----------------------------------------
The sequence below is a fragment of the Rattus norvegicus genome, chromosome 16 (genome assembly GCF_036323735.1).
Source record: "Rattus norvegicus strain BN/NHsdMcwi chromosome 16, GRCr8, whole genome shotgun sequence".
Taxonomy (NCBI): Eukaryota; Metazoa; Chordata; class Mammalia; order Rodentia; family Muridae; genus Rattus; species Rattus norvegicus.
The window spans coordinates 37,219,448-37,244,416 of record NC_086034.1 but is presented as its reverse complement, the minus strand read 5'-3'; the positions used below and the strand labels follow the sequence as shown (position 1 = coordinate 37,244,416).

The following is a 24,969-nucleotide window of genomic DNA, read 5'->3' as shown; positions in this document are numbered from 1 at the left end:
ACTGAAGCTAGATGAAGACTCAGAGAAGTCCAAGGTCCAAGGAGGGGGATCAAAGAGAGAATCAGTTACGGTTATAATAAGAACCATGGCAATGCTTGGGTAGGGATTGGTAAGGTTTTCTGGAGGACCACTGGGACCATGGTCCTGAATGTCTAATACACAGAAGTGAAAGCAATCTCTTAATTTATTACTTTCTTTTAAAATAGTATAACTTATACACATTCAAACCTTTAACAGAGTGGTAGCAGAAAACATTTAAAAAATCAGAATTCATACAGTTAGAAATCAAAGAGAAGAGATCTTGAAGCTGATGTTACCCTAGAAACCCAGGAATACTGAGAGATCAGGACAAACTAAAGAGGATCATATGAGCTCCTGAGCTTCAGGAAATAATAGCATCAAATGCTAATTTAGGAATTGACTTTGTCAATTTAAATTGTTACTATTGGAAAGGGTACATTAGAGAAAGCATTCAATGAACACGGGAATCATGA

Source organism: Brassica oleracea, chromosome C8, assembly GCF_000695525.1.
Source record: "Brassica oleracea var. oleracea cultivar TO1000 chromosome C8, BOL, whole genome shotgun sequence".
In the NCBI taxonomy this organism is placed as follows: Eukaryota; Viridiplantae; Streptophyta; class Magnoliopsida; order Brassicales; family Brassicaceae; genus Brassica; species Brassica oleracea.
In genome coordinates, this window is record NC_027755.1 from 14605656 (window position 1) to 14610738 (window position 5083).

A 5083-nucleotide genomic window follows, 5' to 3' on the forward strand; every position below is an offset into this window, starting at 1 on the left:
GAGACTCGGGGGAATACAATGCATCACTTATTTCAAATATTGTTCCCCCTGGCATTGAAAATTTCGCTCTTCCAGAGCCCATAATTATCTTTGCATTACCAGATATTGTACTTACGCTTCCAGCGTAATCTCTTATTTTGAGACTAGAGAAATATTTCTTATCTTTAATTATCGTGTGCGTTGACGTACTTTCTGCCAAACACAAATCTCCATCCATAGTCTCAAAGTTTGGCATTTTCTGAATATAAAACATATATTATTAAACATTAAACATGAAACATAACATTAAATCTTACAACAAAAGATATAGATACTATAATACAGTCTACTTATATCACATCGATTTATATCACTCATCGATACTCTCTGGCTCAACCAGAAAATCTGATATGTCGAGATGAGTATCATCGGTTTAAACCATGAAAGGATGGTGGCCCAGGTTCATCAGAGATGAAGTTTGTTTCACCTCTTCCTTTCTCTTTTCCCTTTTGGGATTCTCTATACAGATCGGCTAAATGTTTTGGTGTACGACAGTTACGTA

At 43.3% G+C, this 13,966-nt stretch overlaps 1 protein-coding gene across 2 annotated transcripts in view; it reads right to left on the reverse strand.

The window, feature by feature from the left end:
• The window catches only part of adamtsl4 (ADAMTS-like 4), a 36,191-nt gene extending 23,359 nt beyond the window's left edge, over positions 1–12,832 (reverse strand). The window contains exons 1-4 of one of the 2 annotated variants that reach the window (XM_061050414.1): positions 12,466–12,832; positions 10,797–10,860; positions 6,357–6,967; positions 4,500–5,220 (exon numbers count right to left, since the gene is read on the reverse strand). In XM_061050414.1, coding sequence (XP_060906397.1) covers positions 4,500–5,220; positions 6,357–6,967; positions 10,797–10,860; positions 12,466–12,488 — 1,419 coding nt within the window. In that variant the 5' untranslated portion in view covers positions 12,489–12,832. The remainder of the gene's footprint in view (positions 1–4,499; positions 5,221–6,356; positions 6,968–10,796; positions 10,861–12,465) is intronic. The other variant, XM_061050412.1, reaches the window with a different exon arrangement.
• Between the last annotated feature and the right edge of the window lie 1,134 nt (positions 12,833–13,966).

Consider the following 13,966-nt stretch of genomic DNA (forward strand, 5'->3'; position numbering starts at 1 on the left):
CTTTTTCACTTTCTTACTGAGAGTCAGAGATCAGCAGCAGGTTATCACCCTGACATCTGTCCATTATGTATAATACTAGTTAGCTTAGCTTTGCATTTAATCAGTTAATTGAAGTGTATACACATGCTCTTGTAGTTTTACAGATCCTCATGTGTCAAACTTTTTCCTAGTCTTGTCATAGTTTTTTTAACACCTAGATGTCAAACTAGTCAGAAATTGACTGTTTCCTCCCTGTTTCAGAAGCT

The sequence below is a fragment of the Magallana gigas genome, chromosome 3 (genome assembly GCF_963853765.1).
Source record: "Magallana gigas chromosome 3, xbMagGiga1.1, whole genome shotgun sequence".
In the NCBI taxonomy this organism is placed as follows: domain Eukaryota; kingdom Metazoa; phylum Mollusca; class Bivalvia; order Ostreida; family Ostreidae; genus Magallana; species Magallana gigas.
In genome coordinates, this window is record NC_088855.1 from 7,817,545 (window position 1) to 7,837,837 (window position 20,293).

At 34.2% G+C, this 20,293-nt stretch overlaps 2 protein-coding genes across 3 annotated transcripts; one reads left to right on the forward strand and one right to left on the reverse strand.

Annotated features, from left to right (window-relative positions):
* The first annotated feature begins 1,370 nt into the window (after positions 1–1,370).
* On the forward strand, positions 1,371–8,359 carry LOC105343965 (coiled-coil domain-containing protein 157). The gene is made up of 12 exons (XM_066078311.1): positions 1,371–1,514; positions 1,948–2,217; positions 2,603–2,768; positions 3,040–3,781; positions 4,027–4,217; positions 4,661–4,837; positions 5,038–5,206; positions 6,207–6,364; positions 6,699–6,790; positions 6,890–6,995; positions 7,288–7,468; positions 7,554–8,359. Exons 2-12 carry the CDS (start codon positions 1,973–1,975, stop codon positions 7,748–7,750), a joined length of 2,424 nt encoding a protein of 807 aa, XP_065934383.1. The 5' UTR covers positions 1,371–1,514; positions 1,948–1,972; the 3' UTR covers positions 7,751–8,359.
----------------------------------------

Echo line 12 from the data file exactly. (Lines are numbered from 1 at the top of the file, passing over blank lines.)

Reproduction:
GAGACTCGGGGGAATACAATGCATCACTTATTTCAAATATTGTTCCCCCTGGCATTGAAAATTTCGCTCTTCCAGAGCCCATAATTATCTTTGCATTACCAGATATTGTACTTACGCTTCCAGCGTAATCTCTTATTTTGAGACTAGAGAAATATTTCTTATCTTTAATTATCGTGTGCGTTGACGTACTTTCTGCCAAACACAAATCTCCATCCATAGTCTCAAAGTTTGGCATTTTCTGAATATAAAACATATATTATTAAACATTAAACATGAAACATAACATTAAATCTTACAACAAAAGATATAGATACTATAATACAGTCTACTTATATCACATCGATTTATATCACTCATCGATACTCTCTGGCTCAACCAGAAAATCTGATATGTCGAGATGAGTATCATCGGTTTAAACCATGAAAGGATGGTGGCCCAGGTTCATCAGAGATGAAGTTTGTTTCACCTCTTCCTTTCTCTTTTCCCTTTTGGGATTCTCTATACAGATCGGCTAAATGTTTTGGTGTACGACAGTTACGTA